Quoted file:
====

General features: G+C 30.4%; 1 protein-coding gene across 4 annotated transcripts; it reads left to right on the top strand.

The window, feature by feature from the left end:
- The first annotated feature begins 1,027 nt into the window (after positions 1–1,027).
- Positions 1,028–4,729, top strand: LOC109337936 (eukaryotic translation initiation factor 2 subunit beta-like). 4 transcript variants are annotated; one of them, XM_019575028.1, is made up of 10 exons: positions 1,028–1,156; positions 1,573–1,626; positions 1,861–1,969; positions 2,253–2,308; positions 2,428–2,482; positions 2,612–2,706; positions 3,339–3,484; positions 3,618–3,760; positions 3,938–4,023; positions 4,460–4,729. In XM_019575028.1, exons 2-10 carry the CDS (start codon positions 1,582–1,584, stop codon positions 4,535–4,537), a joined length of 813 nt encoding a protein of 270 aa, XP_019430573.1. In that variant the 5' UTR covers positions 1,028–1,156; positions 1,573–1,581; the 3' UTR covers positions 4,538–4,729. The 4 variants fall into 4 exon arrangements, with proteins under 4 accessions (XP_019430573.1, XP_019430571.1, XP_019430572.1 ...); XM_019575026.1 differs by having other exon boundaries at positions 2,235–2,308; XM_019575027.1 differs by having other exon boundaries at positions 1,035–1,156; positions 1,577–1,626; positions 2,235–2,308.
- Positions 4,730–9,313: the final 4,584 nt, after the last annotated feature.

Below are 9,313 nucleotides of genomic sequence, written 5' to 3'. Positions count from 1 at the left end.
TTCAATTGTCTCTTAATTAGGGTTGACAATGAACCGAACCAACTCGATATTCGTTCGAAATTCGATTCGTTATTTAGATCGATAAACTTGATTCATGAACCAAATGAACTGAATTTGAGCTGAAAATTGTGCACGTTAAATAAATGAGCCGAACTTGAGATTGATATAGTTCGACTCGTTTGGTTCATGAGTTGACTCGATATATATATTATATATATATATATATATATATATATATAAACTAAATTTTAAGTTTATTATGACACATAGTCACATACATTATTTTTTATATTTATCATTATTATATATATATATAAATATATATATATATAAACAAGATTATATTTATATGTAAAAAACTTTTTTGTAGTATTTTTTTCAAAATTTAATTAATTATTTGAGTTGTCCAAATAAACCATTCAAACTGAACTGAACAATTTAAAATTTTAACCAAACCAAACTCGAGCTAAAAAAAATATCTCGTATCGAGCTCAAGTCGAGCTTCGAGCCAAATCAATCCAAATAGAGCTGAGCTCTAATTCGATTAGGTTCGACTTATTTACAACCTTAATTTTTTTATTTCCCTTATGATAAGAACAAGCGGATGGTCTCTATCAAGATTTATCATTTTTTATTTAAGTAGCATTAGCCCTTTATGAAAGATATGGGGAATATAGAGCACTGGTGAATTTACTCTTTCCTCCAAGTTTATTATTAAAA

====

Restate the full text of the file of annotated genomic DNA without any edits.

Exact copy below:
General features: G+C 30.4%; 1 protein-coding gene across 4 annotated transcripts; it reads left to right on the top strand.

The window, feature by feature from the left end:
- The first annotated feature begins 1,027 nt into the window (after positions 1–1,027).
- Positions 1,028–4,729, top strand: LOC109337936 (eukaryotic translation initiation factor 2 subunit beta-like). 4 transcript variants are annotated; one of them, XM_019575028.1, is made up of 10 exons: positions 1,028–1,156; positions 1,573–1,626; positions 1,861–1,969; positions 2,253–2,308; positions 2,428–2,482; positions 2,612–2,706; positions 3,339–3,484; positions 3,618–3,760; positions 3,938–4,023; positions 4,460–4,729. In XM_019575028.1, exons 2-10 carry the CDS (start codon positions 1,582–1,584, stop codon positions 4,535–4,537), a joined length of 813 nt encoding a protein of 270 aa, XP_019430573.1. In that variant the 5' UTR covers positions 1,028–1,156; positions 1,573–1,581; the 3' UTR covers positions 4,538–4,729. The 4 variants fall into 4 exon arrangements, with proteins under 4 accessions (XP_019430573.1, XP_019430571.1, XP_019430572.1 ...); XM_019575026.1 differs by having other exon boundaries at positions 2,235–2,308; XM_019575027.1 differs by having other exon boundaries at positions 1,035–1,156; positions 1,577–1,626; positions 2,235–2,308.
- Positions 4,730–9,313: the final 4,584 nt, after the last annotated feature.

Below are 9,313 nucleotides of genomic sequence, written 5' to 3'. Positions count from 1 at the left end.
TTCAATTGTCTCTTAATTAGGGTTGACAATGAACCGAACCAACTCGATATTCGTTCGAAATTCGATTCGTTATTTAGATCGATAAACTTGATTCATGAACCAAATGAACTGAATTTGAGCTGAAAATTGTGCACGTTAAATAAATGAGCCGAACTTGAGATTGATATAGTTCGACTCGTTTGGTTCATGAGTTGACTCGATATATATATTATATATATATATATATATATATATATATAAACTAAATTTTAAGTTTATTATGACACATAGTCACATACATTATTTTTTATATTTATCATTATTATATATATATATAAATATATATATATATAAACAAGATTATATTTATATGTAAAAAACTTTTTTGTAGTATTTTTTTCAAAATTTAATTAATTATTTGAGTTGTCCAAATAAACCATTCAAACTGAACTGAACAATTTAAAATTTTAACCAAACCAAACTCGAGCTAAAAAAAATATCTCGTATCGAGCTCAAGTCGAGCTTCGAGCCAAATCAATCCAAATAGAGCTGAGCTCTAATTCGATTAGGTTCGACTTATTTACAACCTTAATTTTTTTATTTCCCTTATGATAAGAACAAGCGGATGGTCTCTATCAAGATTTATCATTTTTTATTTAAGTAGCATTAGCCCTTTATGAAAGATATGGGGAATATAGAGCACTGGTGAATTTACTCTTTCCTCCAAGTTTATTATTAAAA